Brussels agreed on Wednesday to extend a grace period for the transit of chilled meat between Great Britain and Northern Ireland for three months.
Brussels and London have struck a temporary truce over their "sausage war", announcing on Wednesday that they had agreed to extend a grace period for chilled meat exports between Great Britain and Northern Ireland.
The grace period, which the UK requested, will run until September 30.
"The purpose of this additional period is to allow stakeholders, and in particular supermarkets in Northern Ireland, to complete the adjustment of their supply chains," the European Commission said in a statement, stressing however, that it is "subject to strict conditions."
The Northern Ireland Protocol agreed by London and Brussels as part of their Brexit divorce demands that checks be carried out on certain goods travelling between Great Britain and Northern Ireland.
The British province has remained inside the EU's customs union in an effort to protect the Good Friday Agreement that put an end to decades of sectarian violence, effectively creating a border in the Irish Sea.
London has threatened to unilaterally extend the protocol's grace period until 2023, which Brussels has categorically rejected.
The EU has warned London that its patience is "wearing very, very thin" over the implementation of the Northern Ireland Protocol and that any such move would force it to act "swiftly, firmly and resolutely" to protect its interests and the Withdrawal Agreement.
Lord Frost, the UK's Cabinet Minister, said in a statement that the government is "pleased we have been able to agree on a sensible extension on chilled meats moving from Great Britain to Northern Ireland — one that does not require rules in the rest of the UK to align with future changes in EU agri-food rules."
He further described it as "a positive first step" but stressed that a permanent solution still needs to be agreed upon.
"This is a very clear sign that the Protocol has to be operated in a pragmatic and proportionate way. The chilled meats issue is only one of a very large number of problems with the way the Protocol is currently operating, and solutions need to be found with the EU to ensure it delivers on its original aims: to protect the Belfast (Good Friday) Agreement, safeguard Northern Ireland’s place in the United Kingdom, and protect the EU’s single market for goods.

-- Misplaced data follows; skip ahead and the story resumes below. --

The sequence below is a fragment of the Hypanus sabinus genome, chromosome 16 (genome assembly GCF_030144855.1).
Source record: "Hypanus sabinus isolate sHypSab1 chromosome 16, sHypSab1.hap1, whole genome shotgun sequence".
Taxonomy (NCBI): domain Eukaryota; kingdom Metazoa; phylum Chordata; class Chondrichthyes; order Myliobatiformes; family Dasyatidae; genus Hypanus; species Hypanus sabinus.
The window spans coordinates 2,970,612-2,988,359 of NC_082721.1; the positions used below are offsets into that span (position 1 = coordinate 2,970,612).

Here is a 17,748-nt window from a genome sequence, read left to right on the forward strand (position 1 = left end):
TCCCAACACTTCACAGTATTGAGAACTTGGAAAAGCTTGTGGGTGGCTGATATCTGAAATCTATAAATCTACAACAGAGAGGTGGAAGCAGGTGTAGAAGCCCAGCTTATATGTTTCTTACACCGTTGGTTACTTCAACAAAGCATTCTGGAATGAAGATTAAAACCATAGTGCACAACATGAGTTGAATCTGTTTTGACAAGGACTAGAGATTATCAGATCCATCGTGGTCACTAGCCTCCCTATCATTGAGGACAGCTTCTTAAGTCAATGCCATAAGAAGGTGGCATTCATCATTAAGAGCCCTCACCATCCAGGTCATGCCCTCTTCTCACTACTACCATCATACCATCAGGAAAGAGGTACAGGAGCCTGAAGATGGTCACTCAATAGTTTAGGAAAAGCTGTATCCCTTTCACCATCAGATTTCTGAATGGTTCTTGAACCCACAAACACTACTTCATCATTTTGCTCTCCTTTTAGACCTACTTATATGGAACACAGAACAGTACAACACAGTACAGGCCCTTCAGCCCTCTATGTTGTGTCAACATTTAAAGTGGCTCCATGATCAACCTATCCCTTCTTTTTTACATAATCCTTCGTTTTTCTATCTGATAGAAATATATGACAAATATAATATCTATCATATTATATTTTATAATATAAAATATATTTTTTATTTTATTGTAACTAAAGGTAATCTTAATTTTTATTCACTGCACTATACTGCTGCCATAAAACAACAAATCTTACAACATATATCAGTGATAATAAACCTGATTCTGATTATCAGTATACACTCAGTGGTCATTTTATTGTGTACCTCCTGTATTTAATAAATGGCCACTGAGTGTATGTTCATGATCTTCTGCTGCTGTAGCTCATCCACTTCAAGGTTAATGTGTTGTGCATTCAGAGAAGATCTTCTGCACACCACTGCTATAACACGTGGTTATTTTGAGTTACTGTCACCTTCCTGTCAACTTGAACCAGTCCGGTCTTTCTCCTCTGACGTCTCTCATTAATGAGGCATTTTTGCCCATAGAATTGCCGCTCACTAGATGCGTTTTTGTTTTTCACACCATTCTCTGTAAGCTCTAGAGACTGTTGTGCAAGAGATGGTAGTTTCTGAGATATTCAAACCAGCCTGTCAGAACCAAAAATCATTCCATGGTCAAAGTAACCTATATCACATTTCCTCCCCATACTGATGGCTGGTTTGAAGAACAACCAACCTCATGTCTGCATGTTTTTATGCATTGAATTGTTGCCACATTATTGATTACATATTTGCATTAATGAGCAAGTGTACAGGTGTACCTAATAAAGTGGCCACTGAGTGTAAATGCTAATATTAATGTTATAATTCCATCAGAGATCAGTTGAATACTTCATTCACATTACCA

"We look to work energetically with the EU to do so," he added.
The Commission also said on Wednesday that it had put forward "creative solutions" to ensure the continued long-term supply of medicines from Great Britain to Northern Ireland which involves the 27-country bloc changing its own rules.
It has also unveiled measures to facilitate the movement of guide dogs accompanying persons travelling between the two territories as well as livestock and waived the obligation for UK drivers to show a motor insurance Green Card when crossing the border with Ireland.
Maroš Šefčovič, the EU's co-chair of the Joint Committee, said that the Commission's work "is about ensuring that the hard-earned gains of the Good Friday (Belfast) Agreement — peace and stability in Northern Ireland — are protected while avoiding a hard border on the island of Ireland and maintaining the integrity of the EU Single Market."
"Therefore, we have spared no effort in trying to mitigate some of the challenges that have arisen in the implementation of the Protocol. Today's package of practical solutions clearly demonstrates that we are firm on the implementation but continue to work hard for the benefit of the people of Northern Ireland," he added.
Irish Prime Minister Micheal Martin welcomed the Green Card waiver, writing on Twitter: "Real-life solutions to real-life issues from the EU — a positive practical approach to the Protocol."